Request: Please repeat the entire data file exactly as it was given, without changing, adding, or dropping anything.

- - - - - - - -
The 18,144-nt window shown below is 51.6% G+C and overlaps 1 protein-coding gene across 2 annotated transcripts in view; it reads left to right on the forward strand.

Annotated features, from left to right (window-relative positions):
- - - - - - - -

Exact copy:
The 18,144-nt window shown below is 51.6% G+C and overlaps 1 protein-coding gene across 2 annotated transcripts in view; it reads left to right on the forward strand.

Annotated features, from left to right (window-relative positions):